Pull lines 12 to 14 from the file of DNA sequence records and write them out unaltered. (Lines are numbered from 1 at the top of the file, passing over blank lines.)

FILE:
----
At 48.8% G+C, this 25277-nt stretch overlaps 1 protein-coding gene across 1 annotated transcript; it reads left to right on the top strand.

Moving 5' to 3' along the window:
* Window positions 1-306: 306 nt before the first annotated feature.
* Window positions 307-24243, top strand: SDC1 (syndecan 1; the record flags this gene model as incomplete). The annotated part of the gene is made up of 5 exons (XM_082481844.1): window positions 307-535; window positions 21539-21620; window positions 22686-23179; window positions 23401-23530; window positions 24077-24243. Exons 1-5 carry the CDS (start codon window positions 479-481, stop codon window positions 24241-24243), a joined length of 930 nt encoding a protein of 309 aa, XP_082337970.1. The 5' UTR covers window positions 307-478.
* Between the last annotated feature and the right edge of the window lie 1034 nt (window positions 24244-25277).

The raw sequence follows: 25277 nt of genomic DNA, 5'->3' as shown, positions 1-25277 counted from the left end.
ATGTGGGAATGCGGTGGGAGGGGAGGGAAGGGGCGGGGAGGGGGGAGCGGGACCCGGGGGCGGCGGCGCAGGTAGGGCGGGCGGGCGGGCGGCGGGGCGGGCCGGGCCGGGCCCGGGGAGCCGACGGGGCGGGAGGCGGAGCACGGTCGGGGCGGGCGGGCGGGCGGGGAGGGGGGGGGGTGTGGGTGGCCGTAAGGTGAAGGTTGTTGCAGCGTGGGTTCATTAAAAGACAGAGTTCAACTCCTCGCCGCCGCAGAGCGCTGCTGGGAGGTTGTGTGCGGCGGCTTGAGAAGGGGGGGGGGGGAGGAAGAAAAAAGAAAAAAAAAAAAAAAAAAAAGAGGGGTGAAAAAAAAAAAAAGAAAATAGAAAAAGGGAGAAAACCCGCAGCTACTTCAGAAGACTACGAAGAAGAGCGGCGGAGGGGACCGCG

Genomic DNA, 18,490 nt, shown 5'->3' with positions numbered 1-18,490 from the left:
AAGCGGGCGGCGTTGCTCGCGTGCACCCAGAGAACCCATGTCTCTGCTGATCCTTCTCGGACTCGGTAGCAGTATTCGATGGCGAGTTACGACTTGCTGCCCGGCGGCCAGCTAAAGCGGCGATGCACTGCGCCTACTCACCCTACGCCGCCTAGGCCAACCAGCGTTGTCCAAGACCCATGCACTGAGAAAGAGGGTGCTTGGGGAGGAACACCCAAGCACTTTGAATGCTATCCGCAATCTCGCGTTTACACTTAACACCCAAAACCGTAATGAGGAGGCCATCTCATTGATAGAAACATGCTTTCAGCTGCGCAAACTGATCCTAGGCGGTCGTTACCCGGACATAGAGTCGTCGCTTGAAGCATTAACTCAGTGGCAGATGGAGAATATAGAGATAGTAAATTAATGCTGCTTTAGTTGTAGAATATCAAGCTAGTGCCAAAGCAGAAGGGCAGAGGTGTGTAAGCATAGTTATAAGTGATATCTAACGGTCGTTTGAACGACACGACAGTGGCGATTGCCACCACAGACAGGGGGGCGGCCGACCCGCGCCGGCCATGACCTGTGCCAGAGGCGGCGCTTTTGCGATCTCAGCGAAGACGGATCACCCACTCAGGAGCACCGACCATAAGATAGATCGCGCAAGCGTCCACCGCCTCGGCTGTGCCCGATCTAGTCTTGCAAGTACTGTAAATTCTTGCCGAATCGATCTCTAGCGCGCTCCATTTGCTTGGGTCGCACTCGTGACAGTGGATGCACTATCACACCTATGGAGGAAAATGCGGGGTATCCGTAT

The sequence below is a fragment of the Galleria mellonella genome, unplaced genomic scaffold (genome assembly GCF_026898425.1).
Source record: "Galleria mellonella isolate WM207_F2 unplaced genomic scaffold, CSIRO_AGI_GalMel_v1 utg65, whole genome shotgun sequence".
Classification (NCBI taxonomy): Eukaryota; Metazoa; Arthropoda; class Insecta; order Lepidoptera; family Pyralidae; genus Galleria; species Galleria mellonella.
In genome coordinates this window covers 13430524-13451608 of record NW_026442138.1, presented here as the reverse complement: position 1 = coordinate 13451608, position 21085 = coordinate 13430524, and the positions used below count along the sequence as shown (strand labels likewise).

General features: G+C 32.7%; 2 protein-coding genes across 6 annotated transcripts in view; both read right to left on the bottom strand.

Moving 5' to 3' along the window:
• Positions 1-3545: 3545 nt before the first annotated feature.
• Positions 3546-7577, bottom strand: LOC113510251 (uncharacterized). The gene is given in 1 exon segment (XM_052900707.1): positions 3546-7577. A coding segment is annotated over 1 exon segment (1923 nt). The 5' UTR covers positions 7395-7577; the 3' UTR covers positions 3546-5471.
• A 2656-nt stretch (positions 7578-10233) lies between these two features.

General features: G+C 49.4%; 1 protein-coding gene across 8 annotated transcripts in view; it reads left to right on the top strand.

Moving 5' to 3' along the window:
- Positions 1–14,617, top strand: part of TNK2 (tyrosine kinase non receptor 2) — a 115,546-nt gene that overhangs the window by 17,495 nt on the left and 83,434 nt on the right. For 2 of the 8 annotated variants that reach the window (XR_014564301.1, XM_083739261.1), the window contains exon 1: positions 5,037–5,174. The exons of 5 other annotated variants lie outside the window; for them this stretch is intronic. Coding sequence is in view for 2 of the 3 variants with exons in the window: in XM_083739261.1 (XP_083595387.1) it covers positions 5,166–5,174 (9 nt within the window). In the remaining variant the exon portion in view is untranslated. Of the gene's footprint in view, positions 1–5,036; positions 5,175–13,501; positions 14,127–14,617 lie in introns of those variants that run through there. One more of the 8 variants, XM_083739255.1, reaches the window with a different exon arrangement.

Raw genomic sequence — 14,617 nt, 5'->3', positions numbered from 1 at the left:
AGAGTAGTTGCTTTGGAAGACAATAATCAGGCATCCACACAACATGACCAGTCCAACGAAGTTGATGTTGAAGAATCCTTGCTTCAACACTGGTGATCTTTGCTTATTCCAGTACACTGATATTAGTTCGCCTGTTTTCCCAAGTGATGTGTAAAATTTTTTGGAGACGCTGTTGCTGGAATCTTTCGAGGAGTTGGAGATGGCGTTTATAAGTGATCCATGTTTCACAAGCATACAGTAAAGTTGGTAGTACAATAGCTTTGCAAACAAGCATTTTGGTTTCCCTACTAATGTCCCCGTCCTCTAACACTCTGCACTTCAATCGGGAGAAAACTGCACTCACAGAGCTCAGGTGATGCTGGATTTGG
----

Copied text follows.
Classification (NCBI taxonomy): Eukaryota; Metazoa; Arthropoda; class Insecta; order Lepidoptera; family Pyralidae; genus Galleria; species Galleria mellonella.
In genome coordinates this window covers 13430524-13451608 of record NW_026442138.1, presented here as the reverse complement: position 1 = coordinate 13451608, position 21085 = coordinate 13430524, and the positions used below count along the sequence as shown (strand labels likewise).

General features: G+C 32.7%; 2 protein-coding genes across 6 annotated transcripts in view; both read right to left on the bottom strand.